Mayor Pete Buttigieg, 37, stands as the fourth most popular democratic candidate for the 2020 presidential election, according to democratic polls last updated Dec. 3.
However, Buttigieg is the youngest democratic candidate and his age has shown to be a concern for some citizens. By basing their opinions on the presidential candidate on his age alone, people are not considering him as a candidate holistically.
Since he launched an exploratory committee in January and his official campaign in April, the mayor of South Bend, Ind. has been judged on his age rather than his experience or campaign.
Opinion columnist for the New York Times Frank Bruni is one columnist who has made it a habit to share his opinion on Buttigieg’s youth.
In his column “The Agonizing Imperfection of Pete Buttigieg,” Bruni highlighted what he was looking for in a democratic candidate, but noted Buttigieg disappointed him for many reasons, including his age.
“But, ugh, that age,” Bruni said in this column. “My wish for a young candidate didn’t mean a 37-year-old one. There’s much wisdom in this life that’s accrued only with the passage of years, and he’d be better off — and significantly less vulnerable in a general election — if he had even five more of them.”
Michael Falcone of Lancaster, Pa. wrote Bruni, who published a condensed and edited version of Falcone’s letter in his weekly newsletter sent on Nov. 20.
“There are different types of age: chronological, physical, emotional, intellectual and social,” Falcone said. “Most of the time those individual components of age are not confluent in any one person.”
In his letter, Falcone went on to highlight successful politicians in history who achieved great successes when they were 37 or younger. Some of these examples included Thomas Jefferson writing the Declaration of Independence at 33 and even Alexander the Great conquering continents before dying at age 32.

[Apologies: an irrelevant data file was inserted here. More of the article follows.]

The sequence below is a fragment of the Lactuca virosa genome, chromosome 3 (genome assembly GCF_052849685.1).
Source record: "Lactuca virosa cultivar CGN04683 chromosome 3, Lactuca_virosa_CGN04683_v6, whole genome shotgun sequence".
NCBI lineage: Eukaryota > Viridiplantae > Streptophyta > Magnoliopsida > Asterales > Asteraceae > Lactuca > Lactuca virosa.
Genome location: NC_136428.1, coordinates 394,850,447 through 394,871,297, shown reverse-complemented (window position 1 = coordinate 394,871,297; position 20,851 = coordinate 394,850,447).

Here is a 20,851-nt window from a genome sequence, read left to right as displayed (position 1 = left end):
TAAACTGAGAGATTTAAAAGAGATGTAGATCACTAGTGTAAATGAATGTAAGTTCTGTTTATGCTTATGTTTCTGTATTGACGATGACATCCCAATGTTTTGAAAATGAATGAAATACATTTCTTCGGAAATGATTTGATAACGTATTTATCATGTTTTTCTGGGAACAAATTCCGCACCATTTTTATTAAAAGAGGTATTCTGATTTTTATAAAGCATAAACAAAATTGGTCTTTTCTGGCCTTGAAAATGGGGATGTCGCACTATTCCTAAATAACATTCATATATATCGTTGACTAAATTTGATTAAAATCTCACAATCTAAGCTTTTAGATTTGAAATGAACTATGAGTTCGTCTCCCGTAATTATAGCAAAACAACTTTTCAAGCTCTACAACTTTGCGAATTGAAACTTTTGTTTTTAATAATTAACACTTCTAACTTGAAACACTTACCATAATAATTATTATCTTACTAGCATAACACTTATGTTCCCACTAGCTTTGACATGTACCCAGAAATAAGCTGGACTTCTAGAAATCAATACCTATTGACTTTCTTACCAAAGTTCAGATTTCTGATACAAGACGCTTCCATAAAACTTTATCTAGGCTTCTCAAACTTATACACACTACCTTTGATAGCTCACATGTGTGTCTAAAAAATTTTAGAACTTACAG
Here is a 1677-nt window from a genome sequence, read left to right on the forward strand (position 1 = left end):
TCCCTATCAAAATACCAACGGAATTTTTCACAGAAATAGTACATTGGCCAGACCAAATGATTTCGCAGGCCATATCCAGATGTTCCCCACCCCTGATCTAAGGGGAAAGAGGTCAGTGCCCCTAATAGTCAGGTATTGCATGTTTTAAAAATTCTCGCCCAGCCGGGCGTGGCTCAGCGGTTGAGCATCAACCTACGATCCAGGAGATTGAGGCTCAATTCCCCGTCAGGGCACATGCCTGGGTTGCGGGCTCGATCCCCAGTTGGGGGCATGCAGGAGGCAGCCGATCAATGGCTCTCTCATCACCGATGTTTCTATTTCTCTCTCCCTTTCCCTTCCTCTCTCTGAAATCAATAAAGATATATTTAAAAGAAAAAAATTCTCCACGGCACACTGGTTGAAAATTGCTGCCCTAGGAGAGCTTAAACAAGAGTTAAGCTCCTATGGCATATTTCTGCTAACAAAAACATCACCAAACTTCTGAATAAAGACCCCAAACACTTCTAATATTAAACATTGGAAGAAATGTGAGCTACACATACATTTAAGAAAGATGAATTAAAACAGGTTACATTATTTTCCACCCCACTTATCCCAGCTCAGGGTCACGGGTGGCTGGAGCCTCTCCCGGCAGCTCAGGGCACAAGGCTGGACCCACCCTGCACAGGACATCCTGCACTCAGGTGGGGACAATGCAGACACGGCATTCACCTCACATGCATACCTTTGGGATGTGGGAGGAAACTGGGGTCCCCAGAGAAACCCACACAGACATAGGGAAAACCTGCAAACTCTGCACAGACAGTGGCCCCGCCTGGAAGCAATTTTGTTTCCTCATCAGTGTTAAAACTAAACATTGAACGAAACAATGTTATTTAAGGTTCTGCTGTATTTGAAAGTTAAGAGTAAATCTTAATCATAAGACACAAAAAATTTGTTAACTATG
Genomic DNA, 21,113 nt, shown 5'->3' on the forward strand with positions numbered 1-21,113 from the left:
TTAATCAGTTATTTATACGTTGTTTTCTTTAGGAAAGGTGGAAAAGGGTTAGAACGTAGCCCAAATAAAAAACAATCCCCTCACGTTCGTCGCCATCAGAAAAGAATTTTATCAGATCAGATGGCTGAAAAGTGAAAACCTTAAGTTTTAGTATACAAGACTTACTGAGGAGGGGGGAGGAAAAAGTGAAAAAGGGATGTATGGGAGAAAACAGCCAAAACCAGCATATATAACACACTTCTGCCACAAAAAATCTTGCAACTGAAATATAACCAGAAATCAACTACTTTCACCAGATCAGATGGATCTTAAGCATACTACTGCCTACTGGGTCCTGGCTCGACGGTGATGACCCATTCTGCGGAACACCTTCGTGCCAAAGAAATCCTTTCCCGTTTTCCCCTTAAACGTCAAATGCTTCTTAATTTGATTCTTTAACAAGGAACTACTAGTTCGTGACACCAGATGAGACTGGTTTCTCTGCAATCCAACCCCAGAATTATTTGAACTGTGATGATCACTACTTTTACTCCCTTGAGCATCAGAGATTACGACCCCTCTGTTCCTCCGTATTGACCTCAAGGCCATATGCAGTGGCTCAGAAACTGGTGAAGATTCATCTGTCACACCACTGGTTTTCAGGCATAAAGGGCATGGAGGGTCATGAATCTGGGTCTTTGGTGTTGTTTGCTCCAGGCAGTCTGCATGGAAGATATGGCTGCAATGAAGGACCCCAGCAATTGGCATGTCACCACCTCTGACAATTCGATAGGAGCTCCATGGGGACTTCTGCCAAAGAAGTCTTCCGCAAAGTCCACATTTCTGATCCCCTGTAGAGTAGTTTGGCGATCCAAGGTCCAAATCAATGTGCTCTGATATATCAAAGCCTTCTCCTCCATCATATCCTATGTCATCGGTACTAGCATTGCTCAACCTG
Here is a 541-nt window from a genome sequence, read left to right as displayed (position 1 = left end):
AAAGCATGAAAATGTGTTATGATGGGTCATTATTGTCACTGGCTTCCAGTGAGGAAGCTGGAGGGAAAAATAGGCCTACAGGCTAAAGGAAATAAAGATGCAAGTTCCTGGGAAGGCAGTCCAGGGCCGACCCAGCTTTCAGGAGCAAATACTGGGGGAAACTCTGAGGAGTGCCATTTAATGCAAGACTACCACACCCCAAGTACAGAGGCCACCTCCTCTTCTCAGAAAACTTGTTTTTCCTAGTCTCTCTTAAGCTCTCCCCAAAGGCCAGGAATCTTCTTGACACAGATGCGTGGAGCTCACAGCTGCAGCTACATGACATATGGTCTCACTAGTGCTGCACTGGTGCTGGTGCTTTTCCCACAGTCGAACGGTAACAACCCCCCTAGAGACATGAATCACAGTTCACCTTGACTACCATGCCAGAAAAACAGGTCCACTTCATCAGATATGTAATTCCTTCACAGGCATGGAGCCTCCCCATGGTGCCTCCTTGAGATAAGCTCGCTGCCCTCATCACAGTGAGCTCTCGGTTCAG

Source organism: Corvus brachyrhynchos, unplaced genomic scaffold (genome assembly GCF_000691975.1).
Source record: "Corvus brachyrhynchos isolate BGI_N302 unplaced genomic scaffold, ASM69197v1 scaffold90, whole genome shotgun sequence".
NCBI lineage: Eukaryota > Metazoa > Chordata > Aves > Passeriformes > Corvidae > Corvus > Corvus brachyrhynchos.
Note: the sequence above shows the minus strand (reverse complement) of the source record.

Buttigieg’s chronological age should not be the only factor in which people describe him (or his sexuality for that matter).
Age has also affected many voters’ opinions on former vice president Joe Biden. Experience and health are both valid concerns that could be tied to one’s age, but these characteristics are not dictated on age alone.
When considering which candidate resonates with you the most, do not limit them to one characteristic.
Voters should do their research and learn more about a candidate as a whole before judging them on matters such as age. His political stances and beliefs should be what matters.
College students soon to be entering the workforce may find themselves victim to similar age-based discrimination. Age does not define the capabilities and worth of people in any field, just as it should not define one’s candidacy.
Older and younger generations alike must fight against this underlying ageism that corrupts the way we perceive others. This also goes in the other direction.
It is valid to be concerned about a candidate’s experience and it should definitely be taken into consideration when voting, but it is unfair to assume their experience is equivalent to their age. Give candidates a fair evaluation, just as you would want someone to do of you.